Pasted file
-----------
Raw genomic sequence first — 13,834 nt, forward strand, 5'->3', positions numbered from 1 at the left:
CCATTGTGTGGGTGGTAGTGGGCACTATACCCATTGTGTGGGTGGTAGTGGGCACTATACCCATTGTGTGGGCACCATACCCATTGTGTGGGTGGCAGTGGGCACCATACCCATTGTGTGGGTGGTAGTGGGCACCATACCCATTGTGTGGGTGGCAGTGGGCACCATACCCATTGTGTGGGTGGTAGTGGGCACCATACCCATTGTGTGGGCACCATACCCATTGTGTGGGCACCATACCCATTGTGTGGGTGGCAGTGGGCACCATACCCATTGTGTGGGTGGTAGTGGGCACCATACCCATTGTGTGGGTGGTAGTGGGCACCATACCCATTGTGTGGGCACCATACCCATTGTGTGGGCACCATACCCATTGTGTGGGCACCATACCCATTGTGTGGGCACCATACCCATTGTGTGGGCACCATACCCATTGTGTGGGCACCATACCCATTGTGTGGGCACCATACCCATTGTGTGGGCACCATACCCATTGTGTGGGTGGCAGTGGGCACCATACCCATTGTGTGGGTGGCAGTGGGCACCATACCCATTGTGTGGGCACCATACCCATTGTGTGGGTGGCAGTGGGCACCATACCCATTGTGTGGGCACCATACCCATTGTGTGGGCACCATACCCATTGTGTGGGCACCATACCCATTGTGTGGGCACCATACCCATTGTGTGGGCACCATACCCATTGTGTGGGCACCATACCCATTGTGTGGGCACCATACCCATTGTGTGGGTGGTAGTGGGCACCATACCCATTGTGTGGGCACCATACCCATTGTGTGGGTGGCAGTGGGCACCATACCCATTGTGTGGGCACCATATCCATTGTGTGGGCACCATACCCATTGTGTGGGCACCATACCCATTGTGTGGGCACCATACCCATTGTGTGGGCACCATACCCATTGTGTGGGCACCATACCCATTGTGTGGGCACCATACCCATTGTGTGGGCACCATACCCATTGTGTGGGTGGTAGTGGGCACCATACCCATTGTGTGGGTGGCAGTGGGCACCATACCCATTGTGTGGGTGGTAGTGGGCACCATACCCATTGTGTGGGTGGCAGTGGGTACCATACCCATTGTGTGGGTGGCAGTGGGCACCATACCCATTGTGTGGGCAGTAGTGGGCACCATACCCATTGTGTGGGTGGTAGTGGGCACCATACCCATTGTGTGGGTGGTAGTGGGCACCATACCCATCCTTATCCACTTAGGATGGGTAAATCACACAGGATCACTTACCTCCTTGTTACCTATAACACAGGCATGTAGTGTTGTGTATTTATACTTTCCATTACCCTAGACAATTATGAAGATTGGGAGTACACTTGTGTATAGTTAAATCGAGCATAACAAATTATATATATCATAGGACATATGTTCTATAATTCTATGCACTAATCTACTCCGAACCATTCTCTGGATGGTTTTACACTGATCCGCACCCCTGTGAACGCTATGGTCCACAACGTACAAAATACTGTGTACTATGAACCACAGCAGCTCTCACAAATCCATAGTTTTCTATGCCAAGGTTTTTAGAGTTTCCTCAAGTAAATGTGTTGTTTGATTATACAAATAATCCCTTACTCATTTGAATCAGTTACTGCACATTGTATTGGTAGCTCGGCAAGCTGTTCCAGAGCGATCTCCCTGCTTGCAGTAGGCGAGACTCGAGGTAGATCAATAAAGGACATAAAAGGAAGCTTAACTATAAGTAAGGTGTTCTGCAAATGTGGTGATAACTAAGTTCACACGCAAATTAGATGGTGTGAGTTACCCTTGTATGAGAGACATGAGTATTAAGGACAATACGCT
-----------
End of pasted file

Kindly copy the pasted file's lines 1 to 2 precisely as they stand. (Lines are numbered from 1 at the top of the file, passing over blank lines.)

Raw genomic sequence first — 13,834 nt, forward strand, 5'->3', positions numbered from 1 at the left:
CCATTGTGTGGGTGGTAGTGGGCACTATACCCATTGTGTGGGTGGTAGTGGGCACTATACCCATTGTGTGGGCACCATACCCATTGTGTGGGTGGCAGTGGGCACCATACCCATTGTGTGGGTGGTAGTGGGCACCATACCCATTGTGTGGGTGGCAGTGGGCACCATACCCATTGTGTGGGTGGTAGTGGGCACCATACCCATTGTGTGGGCACCATACCCATTGTGTGGGCACCATACCCATTGTGTGGGTGGCAGTGGGCACCATACCCATTGTGTGGGTGGTAGTGGGCACCATACCCATTGTGTGGGTGGTAGTGGGCACCATACCCATTGTGTGGGCACCATACCCATTGTGTGGGCACCATACCCATTGTGTGGGCACCATACCCATTGTGTGGGCACCATACCCATTGTGTGGGCACCATACCCATTGTGTGGGCACCATACCCATTGTGTGGGCACCATACCCATTGTGTGGGCACCATACCCATTGTGTGGGTGGCAGTGGGCACCATACCCATTGTGTGGGTGGCAGTGGGCACCATACCCATTGTGTGGGCACCATACCCATTGTGTGGGTGGCAGTGGGCACCATACCCATTGTGTGGGCACCATACCCATTGTGTGGGCACCATACCCATTGTGTGGGCACCATACCCATTGTGTGGGCACCATACCCATTGTGTGGGCACCATACCCATTGTGTGGGCACCATACCCATTGTGTGGGCACCATACCCATTGTGTGGGTGGTAGTGGGCACCATACCCATTGTGTGGGCACCATACCCATTGTGTGGGTGGCAGTGGGCACCATACCCATTGTGTGGGCACCATATCCATTGTGTGGGCACCATACCCATTGTGTGGGCACCATACCCATTGTGTGGGCACCATACCCATTGTGTGGGCACCATACCCATTGTGTGGGCACCATACCCATTGTGTGGGCACCATACCCATTGTGTGGGCACCATACCCATTGTGTGGGTGGTAGTGGGCACCATACCCATTGTGTGGGTGGCAGTGGGCACCATACCCATTGTGTGGGTGGTAGTGGGCACCATACCCATTGTGTGGGTGGCAGTGGGTACCATACCCATTGTGTGGGTGGCAGTGGGCACCATACCCATTGTGTGGGCAGTAGTGGGCACCATACCCATTGTGTGGGTGGTAGTGGGCACCATACCCATTGTGTGGGTGGTAGTGGGCACCATACCCATCCTTATCCACTTAGGATGGGTAAATCACACAGGATCACTTACCTCCTTGTTACCTATAACACAGGCATGTAGTGTTGTGTATTTATACTTTCCATTACCCTAGACAATTATGAAGATTGGGAGTACACTTGTGTATAGTTAAATCGAGCATAACAAATTATATATATCATAGGACATATGTTCTATAATTCTATGCACTAATCTACTCCGAACCATTCTCTGGATGGTTTTACACTGATCCGCACCCCTGTGAACGCTATGGTCCACAACGTACAAAATACTGTGTACTATGAACCACAGCAGCTCTCACAAATCCATAGTTTTCTATGCCAAGGTTTTTAGAGTTTCCTCAAGTAAATGTGTTGTTTGATTATACAAATAATCCCTTACTCATTTGAATCAGTTACTGCACATTGTATTGGTAGCTCGGCAAGCTGTTCCAGAGCGATCTCCCTGCTTGCAGTAGGCGAGACTCGAGGTAGATCAATAAAGGACATAAAAGGAAGCTTAACTATAAGTAAGGTGTTCTGCAAATGTGGTGATAACTAAGTTCACACGCAAATTAGATGGTGTGAGTTACCCTTGTATGAGAGACATGAGTATTAAGGACAATACGCT